Individuals with food and chemical sensitivities benefit from avoiding the foods and chemicals that trigger pain and inflammation. Keeping a food intake diary and logging symptoms is of little benefit in detecting food sensitivity because the onset of symptoms may be up to 3 days after ingestion of the offending food. Food sensitivity is a dose dependent reaction, meaning that an individual may not have a sensitivity reaction if a very small amount is consumed, and the size of the offending dose varies from one individual to the next. The delayed onset of symptoms and the dose dependent nature of food sensitivities makes sleuthing trigger foods difficult. There is a blood test available to make determining food triggers much easier and it is called the Mediator Release Test (MRT).
What is the MRT?
MRT stands for Mediator Release Test. MRT is a blood test that checks your immune system response (or non-response) to 170 foods and chemicals. MRT is a functional live cell analysis that identifies foods and chemicals which provoke the release of mediators that cause pain and inflammation. The results of the blood test are used to create an individualized healthy eating plan (the LEAP diet) for significantly reducing or eliminating symptoms. The specially trained Registered Dietitian then works with you, teaching you how to eat using the LEAP protocol, and sleuthing out any potential allergies or intolerances that may also be present.
A blinded peer review scientific study
A blinded peer reviewed scientific study showed MRT to have the highest level of accuracy of any food sensitivity blood test: 94.5% sensitivity and 91.8% specificity.
If you are curious about what the results look like we have provided links to two example pages below.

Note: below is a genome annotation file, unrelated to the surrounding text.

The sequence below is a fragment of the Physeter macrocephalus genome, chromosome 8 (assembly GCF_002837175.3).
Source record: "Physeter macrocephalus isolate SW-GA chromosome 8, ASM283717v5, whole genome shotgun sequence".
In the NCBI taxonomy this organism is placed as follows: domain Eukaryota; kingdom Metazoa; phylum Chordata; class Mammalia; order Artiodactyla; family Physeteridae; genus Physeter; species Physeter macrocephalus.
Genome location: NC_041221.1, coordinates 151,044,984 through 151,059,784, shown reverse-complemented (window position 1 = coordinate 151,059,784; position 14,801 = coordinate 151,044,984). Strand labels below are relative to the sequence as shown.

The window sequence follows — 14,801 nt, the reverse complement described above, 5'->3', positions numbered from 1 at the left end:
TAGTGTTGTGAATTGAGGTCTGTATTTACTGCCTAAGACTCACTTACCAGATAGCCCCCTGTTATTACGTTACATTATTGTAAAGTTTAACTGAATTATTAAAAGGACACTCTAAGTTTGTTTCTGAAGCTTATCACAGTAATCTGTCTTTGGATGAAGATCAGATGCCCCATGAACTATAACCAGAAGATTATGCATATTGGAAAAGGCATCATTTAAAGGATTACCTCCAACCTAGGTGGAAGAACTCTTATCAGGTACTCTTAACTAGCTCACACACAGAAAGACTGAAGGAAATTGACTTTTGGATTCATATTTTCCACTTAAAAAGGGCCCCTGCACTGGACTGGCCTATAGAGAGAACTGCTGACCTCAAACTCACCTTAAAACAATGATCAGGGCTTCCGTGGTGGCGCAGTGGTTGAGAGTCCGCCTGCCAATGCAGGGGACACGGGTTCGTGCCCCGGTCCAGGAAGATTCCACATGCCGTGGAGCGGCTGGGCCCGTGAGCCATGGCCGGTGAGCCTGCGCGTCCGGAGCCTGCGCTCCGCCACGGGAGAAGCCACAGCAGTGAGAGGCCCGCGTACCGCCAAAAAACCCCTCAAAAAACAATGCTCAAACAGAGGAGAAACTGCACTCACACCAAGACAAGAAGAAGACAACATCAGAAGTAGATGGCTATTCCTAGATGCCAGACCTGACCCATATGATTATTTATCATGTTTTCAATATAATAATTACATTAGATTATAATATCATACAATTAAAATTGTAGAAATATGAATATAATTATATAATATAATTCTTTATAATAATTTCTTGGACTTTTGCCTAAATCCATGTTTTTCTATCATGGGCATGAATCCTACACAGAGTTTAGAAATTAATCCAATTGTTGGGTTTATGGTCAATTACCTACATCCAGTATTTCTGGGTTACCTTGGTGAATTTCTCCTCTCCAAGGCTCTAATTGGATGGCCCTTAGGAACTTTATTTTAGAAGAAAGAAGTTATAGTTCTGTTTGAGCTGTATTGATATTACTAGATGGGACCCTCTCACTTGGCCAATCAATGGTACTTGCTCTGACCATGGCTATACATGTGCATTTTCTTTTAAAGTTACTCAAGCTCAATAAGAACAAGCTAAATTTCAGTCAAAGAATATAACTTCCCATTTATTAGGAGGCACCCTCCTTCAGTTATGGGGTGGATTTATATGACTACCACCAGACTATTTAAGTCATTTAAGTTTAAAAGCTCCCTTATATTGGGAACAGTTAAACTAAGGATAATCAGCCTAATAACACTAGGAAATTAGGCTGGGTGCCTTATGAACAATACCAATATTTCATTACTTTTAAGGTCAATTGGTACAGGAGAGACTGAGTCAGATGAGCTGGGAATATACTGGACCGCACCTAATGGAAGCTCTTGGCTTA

Once I start the LEAP diet, how long will it take before I notice results?
Most patients see a noticeable difference within the first one to two weeks on the program. However, in some cases it can take as long as four to six weeks. Your particular response may vary depending on certain factors -
- How closely you follow your LEAP ImmunoCalm Nutrition Plan. If you follow it by the letter, you will have the greatest chance of success in the shortest time frame possible. If you follow it loosely or carelessly, your results will be compromised to the extent of your neglect. Out of all the factors, your compliance has the highest bearing on the benefits you will experience.
- How long-standing your condition has been. Sometimes it takes a bit more time to reverse the damage caused by years of sensitivity reactions, improper eating and/or inadequate nutrition. The vast majority of our patients experience great results within two weeks to one month of following their program closely.
- The degree to which food sensitivity plays a role in your condition. Some of our patients come to us and experience total symptom relief from their condition as long as they stay on their plan. Others will experience a decrease in symptoms but not complete remission. This is because food sensitivity can either be the direct cause OR a contributing factor to your health problem.
Food sensitivity testing is supported by physicians as another way to help diagnose many ailments. Please read one such open letter from Dr Cynthia Cote' to other physicians.
For more information, visit this website: http://www.nowleap.com